Think about it for a moment - Why would anyone pay the prices for a house that we've seen in the last few years? Just buy a plot of land and put a house there. Constructing a new house is much less expensive than buying one that already exists. Economically, this makes no sense - if there is a large price gap, almost always someone will step forward to make a buck by closing the gap.
According to the study, however, a house costs more than just the price of the land it sits on, the materials that are used, and the labor that was expended to assemble them. There is a heavy and increasing cost associated with obeying local regulations. Some of these are direct costs, as with excessively strict building codes and permit fees. Other costs are the cost of delays, as when waiting for a required inspection before proceeding to the next phase of construction. But the worst cost is that associated with approvals.
We have somehow come to the point where we take it for granted that you must obtain permission before building on your own property. This permission in many places is not easy to come by, and takes a long time to get. At every step costs increase, with attorney's fees, architect's fees, permit application fees, and the like. All the while there is the carrying cost of the unprofitable empty land and the risk cost that, when all is said and done, you still will not be allowed to build anything.
It is for this reason that the normal competitive instincts of capitalism have not driven housing prices down - the supply of housing is artificially reduced, and its provision delayed, by excessive government regulation. Remove the regulations, and the issue of "affordable housing" goes away.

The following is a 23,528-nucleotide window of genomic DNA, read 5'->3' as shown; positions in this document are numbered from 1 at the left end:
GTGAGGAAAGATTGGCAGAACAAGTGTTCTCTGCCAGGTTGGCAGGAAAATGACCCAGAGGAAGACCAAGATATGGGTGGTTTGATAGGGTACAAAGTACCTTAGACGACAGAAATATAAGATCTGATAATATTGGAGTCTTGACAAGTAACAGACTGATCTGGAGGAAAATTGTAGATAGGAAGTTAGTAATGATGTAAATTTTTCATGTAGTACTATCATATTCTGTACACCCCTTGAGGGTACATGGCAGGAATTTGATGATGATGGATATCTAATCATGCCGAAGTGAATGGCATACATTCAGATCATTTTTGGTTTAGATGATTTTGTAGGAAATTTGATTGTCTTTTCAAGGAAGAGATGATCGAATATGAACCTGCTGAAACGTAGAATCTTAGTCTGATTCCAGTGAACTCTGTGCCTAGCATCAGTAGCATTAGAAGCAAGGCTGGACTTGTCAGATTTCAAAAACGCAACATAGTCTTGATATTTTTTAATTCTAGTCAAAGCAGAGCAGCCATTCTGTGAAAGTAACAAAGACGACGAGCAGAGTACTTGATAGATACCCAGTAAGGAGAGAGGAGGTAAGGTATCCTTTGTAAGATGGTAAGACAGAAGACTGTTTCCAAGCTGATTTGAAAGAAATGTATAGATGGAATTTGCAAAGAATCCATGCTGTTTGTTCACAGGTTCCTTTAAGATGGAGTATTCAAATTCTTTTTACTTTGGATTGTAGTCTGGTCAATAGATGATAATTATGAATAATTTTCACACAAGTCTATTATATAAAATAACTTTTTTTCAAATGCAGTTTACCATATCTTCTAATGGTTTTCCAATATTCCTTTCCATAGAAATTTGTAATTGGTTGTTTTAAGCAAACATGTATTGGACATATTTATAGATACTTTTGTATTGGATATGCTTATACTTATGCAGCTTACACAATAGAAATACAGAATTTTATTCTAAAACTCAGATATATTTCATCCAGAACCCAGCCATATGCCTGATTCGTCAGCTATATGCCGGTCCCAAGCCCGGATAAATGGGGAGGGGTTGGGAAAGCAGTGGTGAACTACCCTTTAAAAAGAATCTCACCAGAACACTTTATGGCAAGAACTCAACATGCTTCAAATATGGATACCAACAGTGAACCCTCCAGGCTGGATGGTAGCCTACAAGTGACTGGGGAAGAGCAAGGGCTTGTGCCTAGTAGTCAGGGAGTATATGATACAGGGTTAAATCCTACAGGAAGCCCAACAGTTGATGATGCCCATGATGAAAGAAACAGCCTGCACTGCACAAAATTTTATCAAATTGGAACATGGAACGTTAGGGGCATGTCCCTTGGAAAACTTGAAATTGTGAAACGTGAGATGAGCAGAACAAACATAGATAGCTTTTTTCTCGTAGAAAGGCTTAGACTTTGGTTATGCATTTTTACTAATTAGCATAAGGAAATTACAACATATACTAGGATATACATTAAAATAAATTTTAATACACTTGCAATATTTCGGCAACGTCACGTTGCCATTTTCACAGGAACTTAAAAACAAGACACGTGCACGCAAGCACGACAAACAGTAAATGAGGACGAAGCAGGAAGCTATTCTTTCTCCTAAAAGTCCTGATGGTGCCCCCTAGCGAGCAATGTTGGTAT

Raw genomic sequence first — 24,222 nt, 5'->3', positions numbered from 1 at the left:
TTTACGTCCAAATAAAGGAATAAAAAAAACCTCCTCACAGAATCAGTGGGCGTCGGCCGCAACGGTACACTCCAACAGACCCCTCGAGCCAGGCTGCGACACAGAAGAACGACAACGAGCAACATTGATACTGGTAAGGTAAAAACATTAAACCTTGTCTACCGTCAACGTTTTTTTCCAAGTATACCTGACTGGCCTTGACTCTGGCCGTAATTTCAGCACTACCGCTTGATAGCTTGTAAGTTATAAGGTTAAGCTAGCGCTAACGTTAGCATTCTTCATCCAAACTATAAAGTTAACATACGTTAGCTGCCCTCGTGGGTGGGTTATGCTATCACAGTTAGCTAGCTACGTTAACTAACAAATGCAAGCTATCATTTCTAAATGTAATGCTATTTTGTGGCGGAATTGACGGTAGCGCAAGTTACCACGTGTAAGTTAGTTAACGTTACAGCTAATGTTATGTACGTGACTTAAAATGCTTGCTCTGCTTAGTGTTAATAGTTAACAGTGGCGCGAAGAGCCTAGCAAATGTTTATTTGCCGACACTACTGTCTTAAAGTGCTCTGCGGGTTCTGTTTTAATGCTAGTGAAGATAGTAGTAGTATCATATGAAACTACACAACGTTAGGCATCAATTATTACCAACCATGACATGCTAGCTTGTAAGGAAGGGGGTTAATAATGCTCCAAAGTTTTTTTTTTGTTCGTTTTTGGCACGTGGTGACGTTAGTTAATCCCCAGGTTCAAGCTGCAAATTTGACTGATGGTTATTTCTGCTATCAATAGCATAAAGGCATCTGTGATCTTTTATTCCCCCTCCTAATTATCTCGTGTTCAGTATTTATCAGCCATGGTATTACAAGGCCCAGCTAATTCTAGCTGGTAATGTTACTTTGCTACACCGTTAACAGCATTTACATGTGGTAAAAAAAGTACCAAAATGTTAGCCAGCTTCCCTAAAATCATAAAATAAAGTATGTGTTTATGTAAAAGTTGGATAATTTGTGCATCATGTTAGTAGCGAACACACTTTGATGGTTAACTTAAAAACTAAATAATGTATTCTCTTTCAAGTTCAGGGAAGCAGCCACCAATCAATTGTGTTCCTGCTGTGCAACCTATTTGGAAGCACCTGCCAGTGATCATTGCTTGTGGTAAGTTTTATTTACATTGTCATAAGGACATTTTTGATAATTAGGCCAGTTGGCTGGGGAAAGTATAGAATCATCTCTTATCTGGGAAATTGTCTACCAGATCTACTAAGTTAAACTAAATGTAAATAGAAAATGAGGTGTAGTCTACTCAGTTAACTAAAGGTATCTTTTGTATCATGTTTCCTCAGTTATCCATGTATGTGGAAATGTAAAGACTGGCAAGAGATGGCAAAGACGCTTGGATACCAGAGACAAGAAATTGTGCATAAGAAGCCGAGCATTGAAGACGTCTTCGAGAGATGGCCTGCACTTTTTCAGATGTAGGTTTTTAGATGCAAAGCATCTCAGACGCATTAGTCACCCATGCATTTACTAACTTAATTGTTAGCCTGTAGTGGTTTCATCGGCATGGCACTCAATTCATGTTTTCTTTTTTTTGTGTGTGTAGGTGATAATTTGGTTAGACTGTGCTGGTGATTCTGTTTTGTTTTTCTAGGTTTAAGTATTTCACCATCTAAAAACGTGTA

So local government red tape harms the wider society in two ways. First, it makes home ownership harder, and increases the number of people who have no real investment in the society. And second, it removes the sense of "ownership" from even those who have managed to purchase a home. We read of such nonsense as homeowners imprisoned for failure to comply with regulations. If this were a matter of chaining fire-doors shut on a theater, that might make some sense - but apparently, this was for repairing a fence!
The government response to this incident is that the homeowner failed to follow the clearly written law. This is the wrong issue. The true question is, how is it the government's concern at all, and why do we put up with it?
One of the complaints against King George which Thomas Jefferson leveled in the Declaration of Independence, is that "He has erected a multitude of New Offices, and sent hither swarms of Officers to harass our people, and eat out their substance."
Is this not the perfect description of zoning ordinances, inspectors, and the local bureaucracy? Once upon a time in America, a man's home was his castle. Now, it is merely his dwelling, by sufferance of the local zoning board. The vision of an ownership society can never be reached until we return to, well, actual ownership.